The Freelance Life

6 Jul

(Blogger’s note: Written in September 2010, but I forgot to upload it. Update on my freelance life to come, in another post.)

The Freelance Life
Random thoughts on what it’s been like to renew my freelancing career after more than 10 years away from it:
— I have cracked open the latest AP stylebook more often — have to, because Demand Studios follows AP style (mostly). That’s why I know “freelance,” whether verb or adjective, is not hyphenated. (I think it used to be hyphenated many years ago, but further discussion of this will remind me of how old I am.)
— I have had more time for trivial matters, like reading feature and entertainment stories on MSN and elsewhere (“Pear-shaped? Might be in the genes” from today’s home page, for instance). Hey, it’s research!
— Thanks to, I learned of various newsletters for freelancers that not only have writing and editing job listings, but also offer motivational advice. It’s nice to have them pop up in an otherwise sluggish gmail account. There’s even Facebook4Freelancers. So the idea of networking with other freelancers this way is quite different from 10 years ago.
— I’ve had to look at the idea of going to networking events and handing out business cards, which kind of takes me out of my comfort zone. But thanks to the many events listed in a weekly Phx networking newsletter, I can pick and choose from several options.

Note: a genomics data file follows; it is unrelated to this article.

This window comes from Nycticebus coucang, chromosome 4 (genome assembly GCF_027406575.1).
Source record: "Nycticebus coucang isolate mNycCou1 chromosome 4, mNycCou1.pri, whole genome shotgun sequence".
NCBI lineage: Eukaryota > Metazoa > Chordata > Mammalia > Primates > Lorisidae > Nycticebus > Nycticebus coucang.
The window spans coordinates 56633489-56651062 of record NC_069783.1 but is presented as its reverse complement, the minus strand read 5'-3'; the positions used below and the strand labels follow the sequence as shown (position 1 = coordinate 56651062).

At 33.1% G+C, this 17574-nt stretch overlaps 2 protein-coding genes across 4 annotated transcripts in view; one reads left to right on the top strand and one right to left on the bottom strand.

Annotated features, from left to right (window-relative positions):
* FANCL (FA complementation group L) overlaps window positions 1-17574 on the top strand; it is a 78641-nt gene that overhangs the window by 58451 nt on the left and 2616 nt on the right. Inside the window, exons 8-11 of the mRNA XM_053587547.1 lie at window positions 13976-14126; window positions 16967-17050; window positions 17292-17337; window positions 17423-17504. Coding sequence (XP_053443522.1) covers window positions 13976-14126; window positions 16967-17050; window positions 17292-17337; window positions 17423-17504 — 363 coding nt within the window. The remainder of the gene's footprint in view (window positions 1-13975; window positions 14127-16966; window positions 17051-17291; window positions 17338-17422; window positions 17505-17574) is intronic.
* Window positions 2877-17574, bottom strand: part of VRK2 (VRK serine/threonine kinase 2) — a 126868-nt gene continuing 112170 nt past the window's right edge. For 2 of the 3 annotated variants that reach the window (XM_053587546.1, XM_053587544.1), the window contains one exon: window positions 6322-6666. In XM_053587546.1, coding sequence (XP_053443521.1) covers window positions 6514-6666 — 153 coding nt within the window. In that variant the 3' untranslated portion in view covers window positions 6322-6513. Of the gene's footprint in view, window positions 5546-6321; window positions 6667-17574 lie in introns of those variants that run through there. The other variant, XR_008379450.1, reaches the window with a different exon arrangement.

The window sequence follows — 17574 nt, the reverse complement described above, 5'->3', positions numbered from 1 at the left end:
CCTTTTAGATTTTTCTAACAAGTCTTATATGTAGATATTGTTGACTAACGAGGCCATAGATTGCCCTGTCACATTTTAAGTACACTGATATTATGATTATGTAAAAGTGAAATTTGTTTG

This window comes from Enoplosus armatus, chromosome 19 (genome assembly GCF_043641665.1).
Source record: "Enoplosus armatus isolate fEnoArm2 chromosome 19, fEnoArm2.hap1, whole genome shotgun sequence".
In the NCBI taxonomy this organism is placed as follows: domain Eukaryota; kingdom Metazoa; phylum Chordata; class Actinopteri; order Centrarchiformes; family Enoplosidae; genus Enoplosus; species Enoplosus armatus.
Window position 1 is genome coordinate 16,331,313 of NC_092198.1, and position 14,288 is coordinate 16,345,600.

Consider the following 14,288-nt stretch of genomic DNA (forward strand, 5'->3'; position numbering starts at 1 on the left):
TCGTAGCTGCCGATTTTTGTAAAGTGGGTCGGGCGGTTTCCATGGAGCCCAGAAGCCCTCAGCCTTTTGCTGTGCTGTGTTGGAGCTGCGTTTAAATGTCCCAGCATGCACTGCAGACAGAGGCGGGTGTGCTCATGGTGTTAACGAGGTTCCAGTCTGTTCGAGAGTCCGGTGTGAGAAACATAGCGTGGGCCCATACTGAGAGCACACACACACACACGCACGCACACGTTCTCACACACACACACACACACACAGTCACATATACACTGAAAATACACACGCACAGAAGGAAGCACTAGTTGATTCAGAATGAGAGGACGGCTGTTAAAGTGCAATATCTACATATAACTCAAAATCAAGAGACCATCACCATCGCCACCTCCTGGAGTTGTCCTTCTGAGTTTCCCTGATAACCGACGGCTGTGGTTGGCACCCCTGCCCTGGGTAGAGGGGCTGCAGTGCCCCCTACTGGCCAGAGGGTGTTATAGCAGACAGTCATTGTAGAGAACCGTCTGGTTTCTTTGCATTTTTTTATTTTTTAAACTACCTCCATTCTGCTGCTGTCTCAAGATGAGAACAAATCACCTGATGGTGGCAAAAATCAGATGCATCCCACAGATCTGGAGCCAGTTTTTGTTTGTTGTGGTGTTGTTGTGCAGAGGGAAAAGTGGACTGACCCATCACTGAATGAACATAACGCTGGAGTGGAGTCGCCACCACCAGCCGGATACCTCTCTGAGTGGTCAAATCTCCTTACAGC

— I am thrilled whenever I go out to lunch with a friend.
— I work harder at actually writing (even if it’s just for the blog) when I am home alone.
— I like the quiet; occasionally, iTunes is nice.
— I like the freedom to wander to the kitchen whenever.
— My tea hardly ever gets cold, because there’s not something or someone (like a student or teacher) to divert me. And even if it does get cold, the microwave is in that kitchen that I like to wander to …
— I would be happy to have just a few projects to keep me busy. The last few weeks I’ve thought, “OK, I’ll keep going with the copy editing for Demand; it would be great to write occasionally for ParentDish; and researching family and/or restaurant stories for City’s Best would be fun and fairly involving. All that, and sending queries to magazines now and then, would keep me busy enough.”
— Problem No. 1 — Demand Studios pay so little for the time expended, thus earning it the accolade of “sweatshop” from a recent SPJ column. The reviews of my work have been by e-mail (oops! email) only, which is awkward. In fact, all dealings with Demand have been by email. Never a phone call. I don’t know what my supervisor looks like; I only found out his name with the second performance review. It’s hard to be motivated to work hard for Demand when I feel like a cog in the machine. And the stories I edit are, for the most part, of mediocre quality, poorly researched and somewhat boring.